Nav: Home

NASA satellites covering typhoon Amphan headed for landfall

May 20, 2020

NASA satellites have been providing forecasters with various types of imagery on Typhoon Amphan as it heads toward a landfall near the border of eastern India and Bangladesh on May 20.

NASA-NOAA's Suomi NPP satellite provided visible imagery of Amphan and NASA's Aqua satellite provided an infrared view of the storm's cloud top temperatures. Amphan was moving north through the Bay of Bengal and forecast to make landfall in northeastern India near Kolkata, which is just west of the border with Bangladesh.

The Bay of Bengal is located in the northeastern part of the Indian Ocean. The Bay is framed by India to the west, Bangladesh to the north, and Myanmar to the east.

On May 19, the Visible Infrared Imaging Radiometer Suite (VIIRS) instrument aboard Suomi NPP provided a visible image Amphan. The image showed that Amphan covered the northern part of the Bay of Bengal.

Tropical cyclones are made up hundreds of thunderstorms, and infrared data can show where the strongest storms are located. They can do that because infrared data provides temperature information, and the strongest thunderstorms that reach highest into the atmosphere have the coldest cloud top temperatures. Convection is rising air that condenses and forms the thunderstorms that make up a tropical cyclone. When it is strong, it pushes clouds higher into the troposphere (the layer of atmosphere closest to Earth's surface). The higher you go in the troposphere, the colder the air temperature gets and colder cloud tops indicate stronger storms.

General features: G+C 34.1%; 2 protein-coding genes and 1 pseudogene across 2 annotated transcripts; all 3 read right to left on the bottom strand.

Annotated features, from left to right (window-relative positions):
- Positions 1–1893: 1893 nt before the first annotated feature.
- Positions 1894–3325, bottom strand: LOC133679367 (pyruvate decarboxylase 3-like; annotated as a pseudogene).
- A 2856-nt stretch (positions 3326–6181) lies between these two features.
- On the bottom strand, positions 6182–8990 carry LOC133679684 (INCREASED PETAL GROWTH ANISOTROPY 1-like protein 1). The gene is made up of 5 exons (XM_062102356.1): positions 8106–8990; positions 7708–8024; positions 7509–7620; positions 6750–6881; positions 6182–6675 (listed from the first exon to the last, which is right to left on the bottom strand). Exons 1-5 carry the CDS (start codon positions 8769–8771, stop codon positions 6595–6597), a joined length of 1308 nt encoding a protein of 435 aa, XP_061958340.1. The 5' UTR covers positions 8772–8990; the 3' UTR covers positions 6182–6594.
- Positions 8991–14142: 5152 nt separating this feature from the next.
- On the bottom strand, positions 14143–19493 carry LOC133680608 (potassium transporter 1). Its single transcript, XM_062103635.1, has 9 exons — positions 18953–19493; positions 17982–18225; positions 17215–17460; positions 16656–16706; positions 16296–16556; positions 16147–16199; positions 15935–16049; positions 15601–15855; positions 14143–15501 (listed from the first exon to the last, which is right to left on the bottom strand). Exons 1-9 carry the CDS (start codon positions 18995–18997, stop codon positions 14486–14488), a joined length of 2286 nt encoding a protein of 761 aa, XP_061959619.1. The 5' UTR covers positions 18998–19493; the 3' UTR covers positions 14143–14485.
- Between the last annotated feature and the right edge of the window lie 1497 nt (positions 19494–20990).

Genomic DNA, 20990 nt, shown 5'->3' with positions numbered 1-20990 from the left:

On May 20, 2020, at 3:30 a.m. EDT (0730 UTC) the Moderate Resolution Imaging Spectroradiometer or MODIS instrument and the Atmospheric Infrared Sounder or AIRS instrument that both fly aboard NASA's Aqua satellite found coldest cloud top temperatures in a large area around Amphan's center of circulation and along the coast on northeastern India. It was as cold as or colder than minus 80 degrees Fahrenheit (minus 62.2 Celsius). NASA research has found that cloud top temperatures that cold indicate strong storms with the potential to generate heavy rainfall.

On May 20 at 5 a.m. EDT (0900 UTC), Tropical Cyclone Amphan was located near latitude 20.5 degrees north and longitude 87.9 degrees east, approximately, 129 miles south-southwest of Kolkata, India. Amphan was moving to the north-northeast and had maximum sustained winds 85 knots (98 mph/157 kph). Amphan continued to hold on to Category 2 hurricane status on the Saffir-Simpson Hurricane Wind Scale.

Forecasters at the Joint Typhoon Warning Center said that Amphan was weakening as it moves north-northeast toward landfall. That landfall occurred in the morning hours of May 20 Eastern Daylight Time.

The Regional Specialized Meteorological Center (RSMC) in New Dehli, India reported, "Amphan crossed West Bengal-Bangladesh coast between Digha (West Bengal) and Hatiya Islands (Bangladesh) across Sunderbans near latitude 21.65 degrees north and longitude 88.3 degrees east between 1530 and 1730 [India Standard Time or] IST (6  and 8 a.m. EDT) on May 20 with wind speed of 155-165 kph [96 to 103 mph]." Amphan is forecast to move inland in a north-northeasterly direction.
Tropical cyclones/hurricanes are the most powerful weather events on Earth. NASA researches these storms to determine how they rapidly intensify, develop and behave. NASA's expertise in space and scientific exploration contributes to essential services provided to the American people by other federal agencies, such as hurricane weather forecasting.

For the latest RSMC bulletin, visit:

By Rob Gutro
NASA Goddard Space Flight Center

NASA/Goddard Space Flight Center

Related Tropical Cyclone Articles:

NASA finds post-Tropical Cyclone Dolly exiting the tropical stage
NASA's Terra satellite provided a night-time look at what is now Post-Tropical Storm Dolly in the Northern Atlantic Ocean.
NASA find Herold a fading ex-tropical cyclone